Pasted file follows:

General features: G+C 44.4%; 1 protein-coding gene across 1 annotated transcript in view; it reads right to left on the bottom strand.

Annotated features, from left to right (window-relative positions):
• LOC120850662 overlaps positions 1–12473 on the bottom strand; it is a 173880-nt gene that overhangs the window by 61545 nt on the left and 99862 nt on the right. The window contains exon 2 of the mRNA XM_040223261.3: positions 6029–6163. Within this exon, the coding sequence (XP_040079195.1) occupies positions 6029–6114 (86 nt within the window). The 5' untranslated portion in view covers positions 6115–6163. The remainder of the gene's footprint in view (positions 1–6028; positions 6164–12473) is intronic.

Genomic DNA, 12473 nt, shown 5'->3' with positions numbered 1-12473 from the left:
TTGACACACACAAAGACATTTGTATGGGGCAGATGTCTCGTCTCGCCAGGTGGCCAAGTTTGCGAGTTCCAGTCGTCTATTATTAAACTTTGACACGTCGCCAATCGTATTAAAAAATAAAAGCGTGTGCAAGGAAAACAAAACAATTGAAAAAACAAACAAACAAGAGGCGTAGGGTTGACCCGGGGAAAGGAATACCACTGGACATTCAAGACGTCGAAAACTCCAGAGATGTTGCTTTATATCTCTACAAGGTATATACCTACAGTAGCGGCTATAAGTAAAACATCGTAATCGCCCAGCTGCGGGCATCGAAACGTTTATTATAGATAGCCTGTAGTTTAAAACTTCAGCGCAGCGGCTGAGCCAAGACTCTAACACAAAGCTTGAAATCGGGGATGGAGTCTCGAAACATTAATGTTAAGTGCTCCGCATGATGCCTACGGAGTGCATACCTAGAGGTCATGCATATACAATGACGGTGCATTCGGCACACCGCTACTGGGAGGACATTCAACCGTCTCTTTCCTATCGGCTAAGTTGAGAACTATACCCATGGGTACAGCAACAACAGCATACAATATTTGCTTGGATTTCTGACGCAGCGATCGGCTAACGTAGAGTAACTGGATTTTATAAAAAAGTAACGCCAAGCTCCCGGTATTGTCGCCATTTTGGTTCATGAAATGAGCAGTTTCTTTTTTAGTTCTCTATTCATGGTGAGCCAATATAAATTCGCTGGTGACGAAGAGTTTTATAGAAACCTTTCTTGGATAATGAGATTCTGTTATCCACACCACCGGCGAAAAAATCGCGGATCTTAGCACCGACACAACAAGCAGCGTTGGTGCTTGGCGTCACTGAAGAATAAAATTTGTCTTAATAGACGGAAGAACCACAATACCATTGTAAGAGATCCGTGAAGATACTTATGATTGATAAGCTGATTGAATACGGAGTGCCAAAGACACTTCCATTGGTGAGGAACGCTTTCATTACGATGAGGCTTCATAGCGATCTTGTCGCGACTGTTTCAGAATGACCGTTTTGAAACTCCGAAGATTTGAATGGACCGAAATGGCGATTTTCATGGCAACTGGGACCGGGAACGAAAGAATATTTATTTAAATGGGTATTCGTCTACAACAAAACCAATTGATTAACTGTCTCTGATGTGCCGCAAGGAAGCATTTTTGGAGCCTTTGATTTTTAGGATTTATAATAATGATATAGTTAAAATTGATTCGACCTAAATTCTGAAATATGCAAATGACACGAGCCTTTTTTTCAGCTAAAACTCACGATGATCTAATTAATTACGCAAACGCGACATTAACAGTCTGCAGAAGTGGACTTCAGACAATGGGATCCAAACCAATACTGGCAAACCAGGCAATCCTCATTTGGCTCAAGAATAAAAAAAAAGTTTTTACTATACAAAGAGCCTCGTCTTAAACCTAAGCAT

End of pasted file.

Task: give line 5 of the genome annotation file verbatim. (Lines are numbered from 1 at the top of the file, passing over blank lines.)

TTGACACACACAAAGACATTTGTATGGGGCAGATGTCTCGTCTCGCCAGGTGGCCAAGTTTGCGAGTTCCAGTCGTCTATTATTAAACTTTGACACGTCGCCAATCGTATTAAAAAATAAAAGCGTGTGCAAGGAAAACAAAACAATTGAAAAAACAAACAAACAAGAGGCGTAGGGTTGACCCGGGGAAAGGAATACCACTGGACATTCAAGACGTCGAAAACTCCAGAGATGTTGCTTTATATCTCTACAAGGTATATACCTACAGTAGCGGCTATAAGTAAAACATCGTAATCGCCCAGCTGCGGGCATCGAAACGTTTATTATAGATAGCCTGTAGTTTAAAACTTCAGCGCAGCGGCTGAGCCAAGACTCTAACACAAAGCTTGAAATCGGGGATGGAGTCTCGAAACATTAATGTTAAGTGCTCCGCATGATGCCTACGGAGTGCATACCTAGAGGTCATGCATATACAATGACGGTGCATTCGGCACACCGCTACTGGGAGGACATTCAACCGTCTCTTTCCTATCGGCTAAGTTGAGAACTATACCCATGGGTACAGCAACAACAGCATACAATATTTGCTTGGATTTCTGACGCAGCGATCGGCTAACGTAGAGTAACTGGATTTTATAAAAAAGTAACGCCAAGCTCCCGGTATTGTCGCCATTTTGGTTCATGAAATGAGCAGTTTCTTTTTTAGTTCTCTATTCATGGTGAGCCAATATAAATTCGCTGGTGACGAAGAGTTTTATAGAAACCTTTCTTGGATAATGAGATTCTGTTATCCACACCACCGGCGAAAAAATCGCGGATCTTAGCACCGACACAACAAGCAGCGTTGGTGCTTGGCGTCACTGAAGAATAAAATTTGTCTTAATAGACGGAAGAACCACAATACCATTGTAAGAGATCCGTGAAGATACTTATGATTGATAAGCTGATTGAATACGGAGTGCCAAAGACACTTCCATTGGTGAGGAACGCTTTCATTACGATGAGGCTTCATAGCGATCTTGTCGCGACTGTTTCAGAATGACCGTTTTGAAACTCCGAAGATTTGAATGGACCGAAATGGCGATTTTCATGGCAACTGGGACCGGGAACGAAAGAATATTTATTTAAATGGGTATTCGTCTACAACAAAACCAATTGATTAACTGTCTCTGATGTGCCGCAAGGAAGCATTTTTGGAGCCTTTGATTTTTAGGATTTATAATAATGATATAGTTAAAATTGATTCGACCTAAATTCTGAAATATGCAAATGACACGAGCCTTTTTTTCAGCTAAAACTCACGATGATCTAATTAATTACGCAAACGCGACATTAACAGTCTGCAGAAGTGGACTTCAGACAATGGGATCCAAACCAATACTGGCAAACCAGGCAATCCTCATTTGGCTCAAGAATAAAAAAAAAGTTTTTACTATACAAAGAGCCTCGTCTTAAACCTAAGCAT